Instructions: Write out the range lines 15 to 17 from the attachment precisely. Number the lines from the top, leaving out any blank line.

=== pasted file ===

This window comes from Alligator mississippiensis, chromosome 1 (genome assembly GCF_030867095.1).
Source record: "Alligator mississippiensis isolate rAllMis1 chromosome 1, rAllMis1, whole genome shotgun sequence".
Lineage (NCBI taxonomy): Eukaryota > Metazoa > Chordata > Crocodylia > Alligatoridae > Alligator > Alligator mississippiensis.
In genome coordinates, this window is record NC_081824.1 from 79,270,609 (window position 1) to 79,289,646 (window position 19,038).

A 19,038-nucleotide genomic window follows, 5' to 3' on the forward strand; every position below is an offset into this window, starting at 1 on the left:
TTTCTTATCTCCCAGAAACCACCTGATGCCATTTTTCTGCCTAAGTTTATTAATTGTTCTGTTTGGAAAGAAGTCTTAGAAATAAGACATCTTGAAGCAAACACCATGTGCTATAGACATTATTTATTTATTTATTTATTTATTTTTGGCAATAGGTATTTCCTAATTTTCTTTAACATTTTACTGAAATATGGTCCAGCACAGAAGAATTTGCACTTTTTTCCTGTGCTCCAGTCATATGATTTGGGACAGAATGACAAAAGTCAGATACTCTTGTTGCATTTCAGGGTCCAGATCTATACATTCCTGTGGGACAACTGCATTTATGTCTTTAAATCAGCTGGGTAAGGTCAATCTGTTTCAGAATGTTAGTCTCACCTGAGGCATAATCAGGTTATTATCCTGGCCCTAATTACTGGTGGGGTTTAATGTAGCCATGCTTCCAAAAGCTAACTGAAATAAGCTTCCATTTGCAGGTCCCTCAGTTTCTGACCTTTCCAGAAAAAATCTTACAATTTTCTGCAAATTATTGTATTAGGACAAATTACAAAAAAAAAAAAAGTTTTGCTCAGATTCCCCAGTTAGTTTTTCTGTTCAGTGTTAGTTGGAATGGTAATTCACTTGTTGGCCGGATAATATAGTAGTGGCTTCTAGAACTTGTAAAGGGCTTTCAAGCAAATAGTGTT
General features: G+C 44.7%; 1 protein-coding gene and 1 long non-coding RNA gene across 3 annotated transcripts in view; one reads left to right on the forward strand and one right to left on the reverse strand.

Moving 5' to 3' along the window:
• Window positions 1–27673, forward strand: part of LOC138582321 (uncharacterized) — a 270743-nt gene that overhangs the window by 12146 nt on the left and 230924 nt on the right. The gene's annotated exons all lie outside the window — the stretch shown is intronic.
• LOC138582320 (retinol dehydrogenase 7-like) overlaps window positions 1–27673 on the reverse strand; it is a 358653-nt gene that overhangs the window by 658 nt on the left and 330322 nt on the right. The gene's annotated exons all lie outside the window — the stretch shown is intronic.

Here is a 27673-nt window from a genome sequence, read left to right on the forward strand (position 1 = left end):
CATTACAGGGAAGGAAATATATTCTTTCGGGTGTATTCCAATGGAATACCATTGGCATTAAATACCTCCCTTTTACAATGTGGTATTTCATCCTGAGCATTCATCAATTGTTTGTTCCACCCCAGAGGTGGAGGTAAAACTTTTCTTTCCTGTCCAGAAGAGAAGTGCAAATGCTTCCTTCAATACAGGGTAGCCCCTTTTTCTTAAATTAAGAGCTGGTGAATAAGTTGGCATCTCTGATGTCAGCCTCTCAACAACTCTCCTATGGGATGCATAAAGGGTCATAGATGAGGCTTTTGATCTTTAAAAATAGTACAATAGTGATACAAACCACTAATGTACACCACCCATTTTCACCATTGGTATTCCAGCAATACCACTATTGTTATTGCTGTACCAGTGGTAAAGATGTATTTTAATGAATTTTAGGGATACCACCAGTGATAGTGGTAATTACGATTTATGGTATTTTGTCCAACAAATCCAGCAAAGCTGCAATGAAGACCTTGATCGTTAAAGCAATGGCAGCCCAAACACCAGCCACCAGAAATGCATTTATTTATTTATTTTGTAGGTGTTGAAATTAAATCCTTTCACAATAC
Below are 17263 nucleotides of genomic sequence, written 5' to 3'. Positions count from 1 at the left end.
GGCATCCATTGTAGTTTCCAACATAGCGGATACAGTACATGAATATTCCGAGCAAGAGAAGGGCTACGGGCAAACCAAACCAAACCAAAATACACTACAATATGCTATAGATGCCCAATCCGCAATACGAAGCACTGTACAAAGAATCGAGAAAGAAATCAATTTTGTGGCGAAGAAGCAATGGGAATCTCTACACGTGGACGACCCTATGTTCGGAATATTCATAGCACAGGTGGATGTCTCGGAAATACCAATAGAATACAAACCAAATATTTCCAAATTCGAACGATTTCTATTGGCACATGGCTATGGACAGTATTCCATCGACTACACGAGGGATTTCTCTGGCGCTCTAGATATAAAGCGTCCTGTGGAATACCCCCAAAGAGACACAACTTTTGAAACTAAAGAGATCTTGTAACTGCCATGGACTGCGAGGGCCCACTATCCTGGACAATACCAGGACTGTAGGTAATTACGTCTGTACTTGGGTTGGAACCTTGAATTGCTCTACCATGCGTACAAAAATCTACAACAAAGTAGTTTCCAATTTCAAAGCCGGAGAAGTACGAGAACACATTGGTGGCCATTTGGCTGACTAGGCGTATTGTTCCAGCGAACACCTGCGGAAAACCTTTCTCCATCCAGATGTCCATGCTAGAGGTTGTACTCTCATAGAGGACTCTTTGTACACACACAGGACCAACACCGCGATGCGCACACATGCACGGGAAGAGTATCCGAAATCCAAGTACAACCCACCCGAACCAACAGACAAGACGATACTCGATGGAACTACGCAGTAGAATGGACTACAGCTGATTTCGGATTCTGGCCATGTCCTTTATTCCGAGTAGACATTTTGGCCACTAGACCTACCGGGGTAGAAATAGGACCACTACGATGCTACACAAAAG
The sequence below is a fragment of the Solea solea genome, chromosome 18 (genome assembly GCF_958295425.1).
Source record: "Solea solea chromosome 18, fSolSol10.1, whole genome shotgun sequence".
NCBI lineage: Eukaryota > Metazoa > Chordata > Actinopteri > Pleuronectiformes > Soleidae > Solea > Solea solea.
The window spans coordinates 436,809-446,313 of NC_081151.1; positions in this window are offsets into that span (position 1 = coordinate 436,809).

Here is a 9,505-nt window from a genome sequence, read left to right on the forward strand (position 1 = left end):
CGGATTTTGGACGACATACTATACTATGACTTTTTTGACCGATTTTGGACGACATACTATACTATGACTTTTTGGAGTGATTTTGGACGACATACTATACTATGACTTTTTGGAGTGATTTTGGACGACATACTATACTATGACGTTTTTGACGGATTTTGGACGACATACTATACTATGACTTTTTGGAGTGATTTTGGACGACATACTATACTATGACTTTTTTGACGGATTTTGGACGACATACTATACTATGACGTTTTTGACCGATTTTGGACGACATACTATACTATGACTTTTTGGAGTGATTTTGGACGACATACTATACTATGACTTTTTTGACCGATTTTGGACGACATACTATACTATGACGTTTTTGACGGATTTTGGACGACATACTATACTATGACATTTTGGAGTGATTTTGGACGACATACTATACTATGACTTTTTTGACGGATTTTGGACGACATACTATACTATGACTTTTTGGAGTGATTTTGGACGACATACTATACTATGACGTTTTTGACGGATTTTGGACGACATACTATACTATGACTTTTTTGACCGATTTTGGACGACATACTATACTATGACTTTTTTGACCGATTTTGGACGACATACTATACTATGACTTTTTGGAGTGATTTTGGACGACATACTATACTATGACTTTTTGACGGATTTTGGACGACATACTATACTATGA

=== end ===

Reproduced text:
The sequence below is a fragment of the Solea solea genome, chromosome 18 (genome assembly GCF_958295425.1).
Source record: "Solea solea chromosome 18, fSolSol10.1, whole genome shotgun sequence".
NCBI lineage: Eukaryota > Metazoa > Chordata > Actinopteri > Pleuronectiformes > Soleidae > Solea > Solea solea.